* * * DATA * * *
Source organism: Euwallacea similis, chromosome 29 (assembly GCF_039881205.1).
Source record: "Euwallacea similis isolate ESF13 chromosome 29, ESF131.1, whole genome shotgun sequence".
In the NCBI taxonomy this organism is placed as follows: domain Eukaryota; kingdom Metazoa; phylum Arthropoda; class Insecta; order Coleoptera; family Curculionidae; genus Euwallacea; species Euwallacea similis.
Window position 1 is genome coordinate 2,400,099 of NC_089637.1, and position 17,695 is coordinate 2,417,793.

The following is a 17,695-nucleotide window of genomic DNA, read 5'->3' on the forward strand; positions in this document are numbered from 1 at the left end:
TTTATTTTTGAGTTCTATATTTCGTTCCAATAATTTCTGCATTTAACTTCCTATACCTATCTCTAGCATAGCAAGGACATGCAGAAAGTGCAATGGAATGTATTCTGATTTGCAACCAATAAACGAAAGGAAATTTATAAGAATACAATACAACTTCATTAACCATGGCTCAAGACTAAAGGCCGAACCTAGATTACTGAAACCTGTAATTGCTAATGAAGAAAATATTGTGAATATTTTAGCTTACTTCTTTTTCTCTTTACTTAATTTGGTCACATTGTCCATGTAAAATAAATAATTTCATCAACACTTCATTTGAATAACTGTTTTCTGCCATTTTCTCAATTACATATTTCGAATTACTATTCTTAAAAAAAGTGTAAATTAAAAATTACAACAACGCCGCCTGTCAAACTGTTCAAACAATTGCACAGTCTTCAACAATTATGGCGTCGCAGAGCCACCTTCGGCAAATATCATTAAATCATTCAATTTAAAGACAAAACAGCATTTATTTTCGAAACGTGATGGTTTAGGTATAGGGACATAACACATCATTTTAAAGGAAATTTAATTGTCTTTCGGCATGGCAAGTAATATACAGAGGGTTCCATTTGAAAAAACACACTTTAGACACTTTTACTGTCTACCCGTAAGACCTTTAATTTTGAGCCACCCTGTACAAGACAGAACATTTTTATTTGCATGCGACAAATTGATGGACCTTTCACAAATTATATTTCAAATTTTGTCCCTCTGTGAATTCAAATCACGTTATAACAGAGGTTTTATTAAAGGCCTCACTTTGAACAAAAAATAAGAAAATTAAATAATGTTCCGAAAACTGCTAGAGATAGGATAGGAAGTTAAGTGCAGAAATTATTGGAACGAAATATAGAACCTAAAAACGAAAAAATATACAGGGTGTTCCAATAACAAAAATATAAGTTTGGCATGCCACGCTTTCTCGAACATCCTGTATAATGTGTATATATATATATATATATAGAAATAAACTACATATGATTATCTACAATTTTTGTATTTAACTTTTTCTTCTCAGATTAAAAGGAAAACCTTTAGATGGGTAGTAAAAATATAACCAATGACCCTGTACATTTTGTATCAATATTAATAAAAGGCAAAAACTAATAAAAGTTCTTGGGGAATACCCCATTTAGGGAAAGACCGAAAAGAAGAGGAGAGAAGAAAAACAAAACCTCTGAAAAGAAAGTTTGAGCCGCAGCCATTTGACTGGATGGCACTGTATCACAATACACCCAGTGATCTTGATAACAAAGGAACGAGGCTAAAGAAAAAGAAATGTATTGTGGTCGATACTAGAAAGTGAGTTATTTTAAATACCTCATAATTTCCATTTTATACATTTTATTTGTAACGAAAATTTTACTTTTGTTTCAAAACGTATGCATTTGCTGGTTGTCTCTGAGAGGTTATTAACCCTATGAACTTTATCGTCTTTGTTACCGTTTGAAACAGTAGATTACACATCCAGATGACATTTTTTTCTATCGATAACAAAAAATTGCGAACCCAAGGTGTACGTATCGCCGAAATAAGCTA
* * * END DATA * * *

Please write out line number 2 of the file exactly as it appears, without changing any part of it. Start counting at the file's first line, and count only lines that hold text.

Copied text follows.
Source record: "Euwallacea similis isolate ESF13 chromosome 29, ESF131.1, whole genome shotgun sequence".